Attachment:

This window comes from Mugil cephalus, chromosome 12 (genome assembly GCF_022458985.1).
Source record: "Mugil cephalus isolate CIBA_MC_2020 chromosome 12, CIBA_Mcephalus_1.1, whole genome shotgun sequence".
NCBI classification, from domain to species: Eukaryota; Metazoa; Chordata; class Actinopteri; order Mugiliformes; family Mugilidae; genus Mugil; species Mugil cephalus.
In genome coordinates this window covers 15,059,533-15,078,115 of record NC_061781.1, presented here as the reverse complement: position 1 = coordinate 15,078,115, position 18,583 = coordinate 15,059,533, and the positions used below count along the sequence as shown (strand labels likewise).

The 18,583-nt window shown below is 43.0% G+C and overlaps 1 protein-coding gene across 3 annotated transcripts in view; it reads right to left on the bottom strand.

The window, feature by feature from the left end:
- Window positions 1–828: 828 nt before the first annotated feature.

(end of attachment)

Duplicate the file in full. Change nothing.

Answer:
This window comes from Mugil cephalus, chromosome 12 (genome assembly GCF_022458985.1).
Source record: "Mugil cephalus isolate CIBA_MC_2020 chromosome 12, CIBA_Mcephalus_1.1, whole genome shotgun sequence".
NCBI classification, from domain to species: Eukaryota; Metazoa; Chordata; class Actinopteri; order Mugiliformes; family Mugilidae; genus Mugil; species Mugil cephalus.
In genome coordinates this window covers 15,059,533-15,078,115 of record NC_061781.1, presented here as the reverse complement: position 1 = coordinate 15,078,115, position 18,583 = coordinate 15,059,533, and the positions used below count along the sequence as shown (strand labels likewise).

The 18,583-nt window shown below is 43.0% G+C and overlaps 1 protein-coding gene across 3 annotated transcripts in view; it reads right to left on the bottom strand.

The window, feature by feature from the left end:
- Window positions 1–828: 828 nt before the first annotated feature.